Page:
This paper describes a sport psychology program conducted at a ski academy for a group of 43 competitive skiers in grades 8-12. The program’s effectiveness is discussed using evaluations from participants and coaches. The positive results of the evaluations and a drop in scores on the Sport Competition Anxiety Test indicates the various components of the program were helpful in developing skills in sport and in the athletes’ lives in general. Implications for future programs of this type are discussed, as is the role of the sport psychologist in this type of setting.
Jon C. Hellstedt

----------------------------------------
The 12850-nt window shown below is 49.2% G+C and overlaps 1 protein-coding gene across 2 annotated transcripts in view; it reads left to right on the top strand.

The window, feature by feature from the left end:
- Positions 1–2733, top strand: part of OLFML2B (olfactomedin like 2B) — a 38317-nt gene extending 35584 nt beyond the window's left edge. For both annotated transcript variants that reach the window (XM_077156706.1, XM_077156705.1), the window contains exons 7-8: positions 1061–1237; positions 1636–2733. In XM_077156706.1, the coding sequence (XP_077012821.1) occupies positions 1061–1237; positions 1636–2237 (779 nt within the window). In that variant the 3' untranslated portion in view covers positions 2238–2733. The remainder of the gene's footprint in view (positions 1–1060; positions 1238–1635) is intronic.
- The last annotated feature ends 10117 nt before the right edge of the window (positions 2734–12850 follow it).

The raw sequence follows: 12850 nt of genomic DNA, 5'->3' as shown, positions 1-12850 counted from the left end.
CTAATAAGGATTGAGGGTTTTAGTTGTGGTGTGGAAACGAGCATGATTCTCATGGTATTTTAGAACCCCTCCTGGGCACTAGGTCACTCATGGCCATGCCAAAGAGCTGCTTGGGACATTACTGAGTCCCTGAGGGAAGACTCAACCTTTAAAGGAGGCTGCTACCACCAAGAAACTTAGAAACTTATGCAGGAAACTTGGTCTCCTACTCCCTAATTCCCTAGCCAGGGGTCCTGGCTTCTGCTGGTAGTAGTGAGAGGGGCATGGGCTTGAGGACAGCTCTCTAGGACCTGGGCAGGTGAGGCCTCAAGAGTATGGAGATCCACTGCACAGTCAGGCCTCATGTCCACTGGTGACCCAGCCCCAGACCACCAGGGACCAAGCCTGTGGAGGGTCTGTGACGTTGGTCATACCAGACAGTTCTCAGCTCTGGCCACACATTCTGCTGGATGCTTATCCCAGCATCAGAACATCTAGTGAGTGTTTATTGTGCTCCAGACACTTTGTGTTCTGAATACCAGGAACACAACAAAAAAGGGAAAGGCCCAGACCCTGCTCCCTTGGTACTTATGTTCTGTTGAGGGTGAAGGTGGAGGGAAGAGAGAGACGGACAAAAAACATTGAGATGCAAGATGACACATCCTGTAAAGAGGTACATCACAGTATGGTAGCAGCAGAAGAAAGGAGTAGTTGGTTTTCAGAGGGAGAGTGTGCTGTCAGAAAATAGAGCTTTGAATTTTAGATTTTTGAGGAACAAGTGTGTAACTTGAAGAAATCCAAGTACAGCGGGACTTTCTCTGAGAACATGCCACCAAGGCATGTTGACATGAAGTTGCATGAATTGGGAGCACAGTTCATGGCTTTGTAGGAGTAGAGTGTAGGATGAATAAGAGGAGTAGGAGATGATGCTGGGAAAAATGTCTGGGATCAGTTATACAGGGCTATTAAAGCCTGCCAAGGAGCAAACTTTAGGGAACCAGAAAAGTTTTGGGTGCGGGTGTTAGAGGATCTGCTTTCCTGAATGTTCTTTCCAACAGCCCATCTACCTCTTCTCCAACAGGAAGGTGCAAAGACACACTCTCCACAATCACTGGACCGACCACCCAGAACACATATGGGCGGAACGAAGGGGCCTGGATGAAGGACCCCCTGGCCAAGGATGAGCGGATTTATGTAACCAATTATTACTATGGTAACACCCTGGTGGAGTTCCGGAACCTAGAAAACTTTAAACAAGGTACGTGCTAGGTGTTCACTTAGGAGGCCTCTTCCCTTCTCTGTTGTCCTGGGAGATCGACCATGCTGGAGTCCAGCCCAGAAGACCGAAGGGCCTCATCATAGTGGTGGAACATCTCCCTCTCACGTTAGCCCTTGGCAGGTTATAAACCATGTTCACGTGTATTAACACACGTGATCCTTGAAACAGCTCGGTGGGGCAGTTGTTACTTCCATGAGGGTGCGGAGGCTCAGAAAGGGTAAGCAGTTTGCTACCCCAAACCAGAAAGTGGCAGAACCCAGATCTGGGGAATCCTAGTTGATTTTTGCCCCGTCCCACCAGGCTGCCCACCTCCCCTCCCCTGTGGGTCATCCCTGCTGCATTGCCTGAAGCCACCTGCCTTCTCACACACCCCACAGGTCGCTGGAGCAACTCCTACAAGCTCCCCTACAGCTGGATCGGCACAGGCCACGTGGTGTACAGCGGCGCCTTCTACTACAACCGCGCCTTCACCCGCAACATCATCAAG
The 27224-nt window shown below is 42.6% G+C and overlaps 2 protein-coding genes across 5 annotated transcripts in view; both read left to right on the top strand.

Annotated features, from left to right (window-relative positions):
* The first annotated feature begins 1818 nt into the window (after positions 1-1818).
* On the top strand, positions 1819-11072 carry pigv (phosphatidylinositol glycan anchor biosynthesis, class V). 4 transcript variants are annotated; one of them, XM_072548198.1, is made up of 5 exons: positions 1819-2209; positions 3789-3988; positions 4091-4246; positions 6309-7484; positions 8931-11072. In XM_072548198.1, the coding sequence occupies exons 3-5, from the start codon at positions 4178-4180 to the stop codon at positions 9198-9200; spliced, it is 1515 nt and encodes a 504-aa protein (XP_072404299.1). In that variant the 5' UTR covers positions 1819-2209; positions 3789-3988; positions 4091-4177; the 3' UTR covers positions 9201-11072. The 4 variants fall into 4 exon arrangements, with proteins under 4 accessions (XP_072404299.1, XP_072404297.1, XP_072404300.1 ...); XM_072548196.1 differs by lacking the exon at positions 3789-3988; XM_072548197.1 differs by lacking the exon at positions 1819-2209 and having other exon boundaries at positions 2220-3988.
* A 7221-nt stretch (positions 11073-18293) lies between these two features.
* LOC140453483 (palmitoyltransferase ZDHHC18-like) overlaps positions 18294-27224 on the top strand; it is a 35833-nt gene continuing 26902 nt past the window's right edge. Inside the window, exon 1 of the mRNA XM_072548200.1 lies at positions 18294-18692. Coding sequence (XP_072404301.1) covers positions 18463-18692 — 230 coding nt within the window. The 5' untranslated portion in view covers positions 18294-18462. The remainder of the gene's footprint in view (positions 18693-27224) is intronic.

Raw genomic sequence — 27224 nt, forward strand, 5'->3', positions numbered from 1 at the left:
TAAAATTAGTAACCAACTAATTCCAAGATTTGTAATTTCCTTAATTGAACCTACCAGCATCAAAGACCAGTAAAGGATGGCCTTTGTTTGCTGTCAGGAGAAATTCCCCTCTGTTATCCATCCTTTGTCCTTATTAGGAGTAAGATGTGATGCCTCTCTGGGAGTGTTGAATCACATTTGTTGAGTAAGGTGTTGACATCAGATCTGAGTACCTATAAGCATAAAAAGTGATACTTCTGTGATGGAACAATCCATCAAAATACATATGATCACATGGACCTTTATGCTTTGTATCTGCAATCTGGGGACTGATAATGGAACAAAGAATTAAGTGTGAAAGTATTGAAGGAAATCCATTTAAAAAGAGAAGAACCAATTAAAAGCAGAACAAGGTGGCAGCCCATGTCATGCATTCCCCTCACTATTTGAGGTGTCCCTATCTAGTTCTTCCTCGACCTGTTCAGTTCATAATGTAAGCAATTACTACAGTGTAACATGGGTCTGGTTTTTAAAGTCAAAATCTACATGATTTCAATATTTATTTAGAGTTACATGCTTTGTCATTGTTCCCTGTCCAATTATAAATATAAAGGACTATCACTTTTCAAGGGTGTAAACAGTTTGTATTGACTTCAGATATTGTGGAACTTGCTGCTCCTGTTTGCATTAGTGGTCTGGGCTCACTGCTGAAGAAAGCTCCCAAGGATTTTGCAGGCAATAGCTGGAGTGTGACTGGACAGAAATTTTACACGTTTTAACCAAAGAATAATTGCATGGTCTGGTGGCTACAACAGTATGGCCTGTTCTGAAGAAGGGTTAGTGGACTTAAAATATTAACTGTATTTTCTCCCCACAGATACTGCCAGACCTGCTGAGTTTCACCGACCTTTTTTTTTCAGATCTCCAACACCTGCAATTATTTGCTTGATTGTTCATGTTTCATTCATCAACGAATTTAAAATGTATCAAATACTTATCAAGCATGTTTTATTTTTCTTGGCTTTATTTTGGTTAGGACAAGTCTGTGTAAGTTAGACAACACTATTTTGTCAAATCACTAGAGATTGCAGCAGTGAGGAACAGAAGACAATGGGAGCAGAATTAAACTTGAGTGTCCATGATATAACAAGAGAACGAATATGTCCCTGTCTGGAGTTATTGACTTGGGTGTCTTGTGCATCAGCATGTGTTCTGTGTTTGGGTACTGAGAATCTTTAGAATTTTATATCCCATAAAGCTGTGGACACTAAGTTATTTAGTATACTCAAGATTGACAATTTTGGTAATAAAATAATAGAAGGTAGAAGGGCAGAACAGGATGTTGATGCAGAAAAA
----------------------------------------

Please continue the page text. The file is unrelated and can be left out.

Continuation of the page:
Coaches often have difficulty working with the parents of their athletes. Communication problems, conflict, and sometimes power struggles over who has control over the child’s training occasionally develop. Based on an integration of sport psychology and family systems theory, a model for understanding the coach / parent / athlete triangle is developed. Three types of parents are described: overinvolved, underinvolved, and moderately involved, as well as goals and strategies for working with each type of parent.